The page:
Catching me in a weak moment during the first few days of our trip, my friend and co-founder Morgan, who spent last year working in Bangalore, sought to console me, saying, "Mother India always provides when you need it most."
Hold on -- does that mean I'm claiming that candy could save your life? The answer is yes. But not just any candy: a sugar-free chewing gum designed specifically to fight cavities.
If one jar of honey can help one slum-dweller suffering from diabetes, what else can one jar of honey do?
Often referred to as a "disease of the wealthy," diabetes is anything but, with the majority of diabetics living in low- and middle-income communities where the disease is rarely detected until it has progressed to late stages.
We expect our proposal to be sliced up and rearranged, looking very different to what it is now by the time we present our final business plan in September to Bill Clinton and Muhammad Yunus. Exciting times await us!
I arrived at a limb-saving solution ... a solution to replace multi-thousand dollar, negative pressure wound therapy (NPWT) devices with a multi-dollar, simplified negative pressure wound therapy (sNPWT) device, called the Wound-Pump.
How do you make drugs work on people who don't take them? That was part of the puzzle my team members and I were trying to solve as part of this year's Hult Prize Competition, the largest student competition in the world.
Exactly one year ago, I stood frozen cold inside the warm amphitheater of the Boston Museum of Science.
When you think of business school students, what do you think of? Do you view them as the next generation of managers, armed with a Millennial mindset and a solid grounding in business principles? Or do you see them as socially-minded young people (more so than previous generations) searching for greater meaning in their careers? How about both?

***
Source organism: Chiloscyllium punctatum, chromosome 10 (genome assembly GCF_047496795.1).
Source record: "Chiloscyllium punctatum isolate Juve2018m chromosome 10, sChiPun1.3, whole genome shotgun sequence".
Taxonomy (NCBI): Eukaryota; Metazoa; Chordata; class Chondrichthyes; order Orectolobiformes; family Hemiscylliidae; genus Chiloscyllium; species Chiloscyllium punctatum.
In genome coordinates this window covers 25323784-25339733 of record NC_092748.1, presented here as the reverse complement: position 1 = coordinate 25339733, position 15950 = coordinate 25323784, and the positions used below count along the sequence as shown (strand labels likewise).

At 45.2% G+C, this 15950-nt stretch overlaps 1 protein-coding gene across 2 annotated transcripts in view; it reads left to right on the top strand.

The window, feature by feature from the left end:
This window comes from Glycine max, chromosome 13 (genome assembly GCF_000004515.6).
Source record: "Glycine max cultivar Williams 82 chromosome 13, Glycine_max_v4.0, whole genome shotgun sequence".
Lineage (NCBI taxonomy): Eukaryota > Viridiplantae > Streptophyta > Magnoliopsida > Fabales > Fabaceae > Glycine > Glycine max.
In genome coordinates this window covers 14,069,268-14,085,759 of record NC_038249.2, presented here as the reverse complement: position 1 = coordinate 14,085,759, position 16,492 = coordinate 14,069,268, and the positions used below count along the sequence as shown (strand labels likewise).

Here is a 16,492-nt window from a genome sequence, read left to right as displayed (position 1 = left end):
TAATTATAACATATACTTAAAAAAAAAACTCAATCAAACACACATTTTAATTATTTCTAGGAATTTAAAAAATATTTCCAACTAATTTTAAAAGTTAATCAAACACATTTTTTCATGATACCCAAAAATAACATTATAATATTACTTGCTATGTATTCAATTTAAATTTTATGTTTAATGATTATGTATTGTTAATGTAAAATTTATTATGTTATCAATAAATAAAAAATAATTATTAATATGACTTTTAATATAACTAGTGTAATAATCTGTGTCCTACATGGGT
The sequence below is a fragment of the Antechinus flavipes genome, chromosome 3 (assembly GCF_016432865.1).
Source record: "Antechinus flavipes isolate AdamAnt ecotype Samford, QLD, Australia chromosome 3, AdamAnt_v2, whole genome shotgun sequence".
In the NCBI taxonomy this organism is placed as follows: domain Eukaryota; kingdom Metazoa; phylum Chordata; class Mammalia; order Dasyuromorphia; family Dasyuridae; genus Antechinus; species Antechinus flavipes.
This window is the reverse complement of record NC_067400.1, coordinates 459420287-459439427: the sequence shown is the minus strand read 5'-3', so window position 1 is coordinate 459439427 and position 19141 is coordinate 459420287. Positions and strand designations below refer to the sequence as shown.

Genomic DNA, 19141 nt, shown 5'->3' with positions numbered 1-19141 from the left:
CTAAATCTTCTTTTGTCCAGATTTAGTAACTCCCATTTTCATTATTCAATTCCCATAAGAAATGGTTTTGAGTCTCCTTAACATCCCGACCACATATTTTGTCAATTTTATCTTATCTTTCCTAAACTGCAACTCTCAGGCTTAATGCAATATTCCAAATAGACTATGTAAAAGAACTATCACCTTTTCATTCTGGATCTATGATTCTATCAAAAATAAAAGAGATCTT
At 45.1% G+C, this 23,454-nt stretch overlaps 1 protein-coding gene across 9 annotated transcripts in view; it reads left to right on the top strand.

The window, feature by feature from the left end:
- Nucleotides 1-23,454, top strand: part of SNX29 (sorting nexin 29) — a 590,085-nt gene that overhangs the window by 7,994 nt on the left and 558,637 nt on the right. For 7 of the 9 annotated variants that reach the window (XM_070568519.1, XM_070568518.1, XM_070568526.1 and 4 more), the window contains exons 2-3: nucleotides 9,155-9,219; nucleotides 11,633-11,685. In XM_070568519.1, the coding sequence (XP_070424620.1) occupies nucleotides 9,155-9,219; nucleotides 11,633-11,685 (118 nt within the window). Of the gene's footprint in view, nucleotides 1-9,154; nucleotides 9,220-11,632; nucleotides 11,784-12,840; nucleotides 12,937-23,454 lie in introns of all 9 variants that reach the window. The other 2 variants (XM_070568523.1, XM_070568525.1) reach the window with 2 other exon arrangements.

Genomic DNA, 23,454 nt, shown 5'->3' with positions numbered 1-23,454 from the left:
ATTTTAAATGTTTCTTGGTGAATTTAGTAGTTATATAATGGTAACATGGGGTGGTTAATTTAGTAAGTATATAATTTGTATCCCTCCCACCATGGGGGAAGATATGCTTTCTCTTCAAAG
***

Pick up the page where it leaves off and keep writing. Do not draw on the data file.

Thankfully, the final leg of our Hult Prize journey concludes tonight. In front of 1,000 of the world's top entrepreneurs, leaders and development experts, we will be unveiling our concept and having them prod and poke our brainchild in public.
Last year, President Clinton issued a challenge to university students around the world to create a social enterprise that will address food insecurity in very poor urban areas, which are often marginalized and left out of progress. More than 10,000 students from more than 150 countries answered this call-to-action.
Today are the four of us and our business plan. We have brainstormed over this dream of ours for months now, and the more we learnt about the business we were entering, the more we understood the value of our role in it.
Living in the slum neighborhood for 26 years, our team understands the problem confronted by our fellow brothers, and we have a solution
Patient ambition means that you do not wait for success to come to you, nor do you expect success to manifest by patiently waiting. It requires ambition to create opportunities, persistence to achieve breakthroughs, and a relentless pursuit of experts and talent.
One exciting aspect of social enterprise is that in the information age, cutting-edge technology makes social enterprise commercially viable where it might not have been before.
"With the amount of money, brains, and resources we have, there is no reason for the current level of poverty to persist," says Patel, linking a lack of inspiring human and cultural change to the call for action by President Clinton.